# Explanation of direct sums (linear vector spaces)

I'm a little unclear on what the $\oplus$ operator actually means with regards to vector spaces, subspaces, and spans. The definition I keep coming across is $$U,W\subseteq V\ ,\ U+W=V\ ,\ U\cap W=\{\underline{0}\} \Rightarrow V=U\oplus W$$

I understand what that means with regards to $V$ but it still doesn't really explain to me what the $\oplus$ operator actually does. I guess what I'm asking is if I take two linear vector spaces we'll call $P$ and $Q$ that are over some field $F$, what would the result of $P\oplus Q$ look like?

Here's an example problem I have to solve in this area - please don't post solutions as I'd prefer to try and solve it myself - I'm just not clear on what the direct sum means and I need that clarified to proceed in in the unit on subspaces.

Prove or disprove:

If $S,T\subseteq V$ are non-empty sets and $S\cap T = \phi$, then $Sp(S\cup T)=Sp(S)\oplus Sp(T)$ .

I understand this is a fairly simple problem but I'm not entirely sure what the significance of the direct sum operator is here, which is why I'm asking for some clarification.

Sorry for the long post and thanks in advance :)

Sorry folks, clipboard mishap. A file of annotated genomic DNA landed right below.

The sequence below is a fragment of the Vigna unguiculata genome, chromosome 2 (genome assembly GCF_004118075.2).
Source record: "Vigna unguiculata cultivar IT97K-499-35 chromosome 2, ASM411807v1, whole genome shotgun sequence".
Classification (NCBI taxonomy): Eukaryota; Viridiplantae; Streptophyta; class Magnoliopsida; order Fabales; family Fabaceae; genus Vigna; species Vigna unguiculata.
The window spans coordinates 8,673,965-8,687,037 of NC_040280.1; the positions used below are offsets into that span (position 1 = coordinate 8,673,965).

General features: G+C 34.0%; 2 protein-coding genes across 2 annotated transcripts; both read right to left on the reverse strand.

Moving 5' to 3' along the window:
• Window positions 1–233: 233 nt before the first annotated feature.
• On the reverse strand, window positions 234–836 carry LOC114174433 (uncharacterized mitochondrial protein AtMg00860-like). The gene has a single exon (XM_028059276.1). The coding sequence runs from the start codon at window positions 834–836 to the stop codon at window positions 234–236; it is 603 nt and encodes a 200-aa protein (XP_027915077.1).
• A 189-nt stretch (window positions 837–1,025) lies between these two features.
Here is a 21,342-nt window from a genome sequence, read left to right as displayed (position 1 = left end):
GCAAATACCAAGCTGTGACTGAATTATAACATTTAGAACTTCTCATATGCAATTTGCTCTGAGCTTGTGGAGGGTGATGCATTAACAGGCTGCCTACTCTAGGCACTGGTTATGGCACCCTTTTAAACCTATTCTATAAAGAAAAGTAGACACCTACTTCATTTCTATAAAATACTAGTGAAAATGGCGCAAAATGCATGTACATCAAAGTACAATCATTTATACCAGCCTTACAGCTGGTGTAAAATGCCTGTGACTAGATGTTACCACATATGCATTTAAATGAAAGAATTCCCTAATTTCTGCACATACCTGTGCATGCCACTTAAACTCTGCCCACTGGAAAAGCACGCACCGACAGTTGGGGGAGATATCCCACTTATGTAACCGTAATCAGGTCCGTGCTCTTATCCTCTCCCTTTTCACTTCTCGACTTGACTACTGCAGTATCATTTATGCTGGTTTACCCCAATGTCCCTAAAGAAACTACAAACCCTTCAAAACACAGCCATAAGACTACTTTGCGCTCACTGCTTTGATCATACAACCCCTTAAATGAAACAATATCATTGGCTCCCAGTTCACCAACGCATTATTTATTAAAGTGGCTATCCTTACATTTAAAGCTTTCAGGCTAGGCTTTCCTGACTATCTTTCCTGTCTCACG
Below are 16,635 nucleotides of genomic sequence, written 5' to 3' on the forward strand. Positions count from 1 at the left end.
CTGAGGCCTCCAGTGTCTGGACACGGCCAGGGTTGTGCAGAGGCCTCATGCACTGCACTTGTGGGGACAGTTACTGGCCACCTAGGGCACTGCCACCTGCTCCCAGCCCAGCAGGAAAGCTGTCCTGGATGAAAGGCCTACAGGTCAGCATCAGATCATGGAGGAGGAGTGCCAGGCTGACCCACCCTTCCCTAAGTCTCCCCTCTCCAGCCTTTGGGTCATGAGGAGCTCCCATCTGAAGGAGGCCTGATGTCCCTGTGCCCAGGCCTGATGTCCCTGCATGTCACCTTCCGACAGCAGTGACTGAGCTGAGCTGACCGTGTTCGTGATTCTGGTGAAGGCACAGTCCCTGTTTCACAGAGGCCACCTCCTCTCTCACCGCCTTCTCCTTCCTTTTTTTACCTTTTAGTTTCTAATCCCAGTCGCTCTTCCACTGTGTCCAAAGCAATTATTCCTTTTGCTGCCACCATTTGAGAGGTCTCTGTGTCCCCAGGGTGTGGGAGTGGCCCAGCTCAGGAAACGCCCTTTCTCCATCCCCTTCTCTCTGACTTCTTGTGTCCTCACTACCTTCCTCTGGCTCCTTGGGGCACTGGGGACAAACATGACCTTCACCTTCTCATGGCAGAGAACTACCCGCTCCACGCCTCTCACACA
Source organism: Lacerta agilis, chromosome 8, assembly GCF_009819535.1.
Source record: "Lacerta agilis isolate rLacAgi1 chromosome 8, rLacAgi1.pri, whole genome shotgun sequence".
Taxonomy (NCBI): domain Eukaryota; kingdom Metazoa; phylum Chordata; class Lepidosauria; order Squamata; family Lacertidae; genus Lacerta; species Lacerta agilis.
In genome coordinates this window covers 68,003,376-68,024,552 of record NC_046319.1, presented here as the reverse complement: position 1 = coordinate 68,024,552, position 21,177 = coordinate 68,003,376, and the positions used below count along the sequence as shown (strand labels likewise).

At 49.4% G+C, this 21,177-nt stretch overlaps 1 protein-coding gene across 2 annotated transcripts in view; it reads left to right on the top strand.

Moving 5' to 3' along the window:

Let $P$ and $Q$ be vector spaces over $F$. The direct sum of $P$ and $Q$ is the $F$-vector space $P\oplus Q$ whose underlying set is $P\times Q$ and whose linear operations are \begin{align*} \lambda\cdot (p,q)&=(\lambda\cdot p,\lambda\cdot q) & (p_1,q_1)+(p_2,q_2)&=(p_1+p_2,q_1+q_2) \end{align*} One quickly verifies that $P\oplus Q$ is well-defined.

Now, note that we have canonical linear maps \begin{array}{ccccccc} P&\xrightarrow{i_P}& P\oplus Q & & Q&\xrightarrow{i_Q}& P\oplus Q \\ p & \mapsto & (p,0) & &q & \mapsto & (0,q) \end{array} One easily checks that these maps are injective. This allows us to canonically view $P$ and $Q$ as subspaces of $P\oplus Q$. Note that this identification can be written as \begin{align*} P &= \{(p,q)\in P\oplus Q:q=0\} & Q &= \{(p,q)\in P\oplus Q:p=0\} \end{align*} Of course, we have abuses notation a bit here.

Consequently we see that $P\cap Q=\{0\}$.

• Okay so if I'm understanding you correctly, put in simple terms $P\oplus Q = \{\underline{x}\in V \ |\ \underline{x}=\underline{p}+\underline{q}\ ,\ \underline{p} \in P\ ,\ \underline{q} \in Q\}$ ? Dec 23, 2015 at 7:32
• @OrBairey-Sehayek Not quite. $P\oplus Q = \{(\underline{p},\underline{q}) \ |\ \underline{p} \in P\ ,\ \underline{q} \in Q\}$. When $P, Q$ are subspaces of some other vector space $V$, then there is a natural isomorphism between this space and the one you described. Otherwise, the expression $p+q$ may not even make sense.